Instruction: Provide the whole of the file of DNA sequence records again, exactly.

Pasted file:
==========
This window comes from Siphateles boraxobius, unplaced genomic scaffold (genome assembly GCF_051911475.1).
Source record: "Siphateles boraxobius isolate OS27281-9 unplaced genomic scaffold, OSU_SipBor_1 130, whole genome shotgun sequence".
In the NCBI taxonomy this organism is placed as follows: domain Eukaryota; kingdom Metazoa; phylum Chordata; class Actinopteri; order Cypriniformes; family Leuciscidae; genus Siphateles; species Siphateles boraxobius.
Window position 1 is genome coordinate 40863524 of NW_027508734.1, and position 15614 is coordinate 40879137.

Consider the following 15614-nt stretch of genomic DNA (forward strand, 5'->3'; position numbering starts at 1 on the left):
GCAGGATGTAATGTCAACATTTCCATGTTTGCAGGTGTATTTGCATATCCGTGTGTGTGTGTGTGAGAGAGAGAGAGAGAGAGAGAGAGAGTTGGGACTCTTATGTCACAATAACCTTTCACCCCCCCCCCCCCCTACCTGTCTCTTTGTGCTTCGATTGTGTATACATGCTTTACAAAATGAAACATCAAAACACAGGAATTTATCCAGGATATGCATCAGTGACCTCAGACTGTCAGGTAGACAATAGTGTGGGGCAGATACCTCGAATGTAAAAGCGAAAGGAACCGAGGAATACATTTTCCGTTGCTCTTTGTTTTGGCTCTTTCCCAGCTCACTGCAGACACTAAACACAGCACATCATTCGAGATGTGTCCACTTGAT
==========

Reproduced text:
This window comes from Siphateles boraxobius, unplaced genomic scaffold (genome assembly GCF_051911475.1).
Source record: "Siphateles boraxobius isolate OS27281-9 unplaced genomic scaffold, OSU_SipBor_1 130, whole genome shotgun sequence".
In the NCBI taxonomy this organism is placed as follows: domain Eukaryota; kingdom Metazoa; phylum Chordata; class Actinopteri; order Cypriniformes; family Leuciscidae; genus Siphateles; species Siphateles boraxobius.
Window position 1 is genome coordinate 40863524 of NW_027508734.1, and position 15614 is coordinate 40879137.

Consider the following 15614-nt stretch of genomic DNA (forward strand, 5'->3'; position numbering starts at 1 on the left):
GCAGGATGTAATGTCAACATTTCCATGTTTGCAGGTGTATTTGCATATCCGTGTGTGTGTGTGTGAGAGAGAGAGAGAGAGAGAGAGAGAGTTGGGACTCTTATGTCACAATAACCTTTCACCCCCCCCCCCCCCTACCTGTCTCTTTGTGCTTCGATTGTGTATACATGCTTTACAAAATGAAACATCAAAACACAGGAATTTATCCAGGATATGCATCAGTGACCTCAGACTGTCAGGTAGACAATAGTGTGGGGCAGATACCTCGAATGTAAAAGCGAAAGGAACCGAGGAATACATTTTCCGTTGCTCTTTGTTTTGGCTCTTTCCCAGCTCACTGCAGACACTAAACACAGCACATCATTCGAGATGTGTCCACTTGAT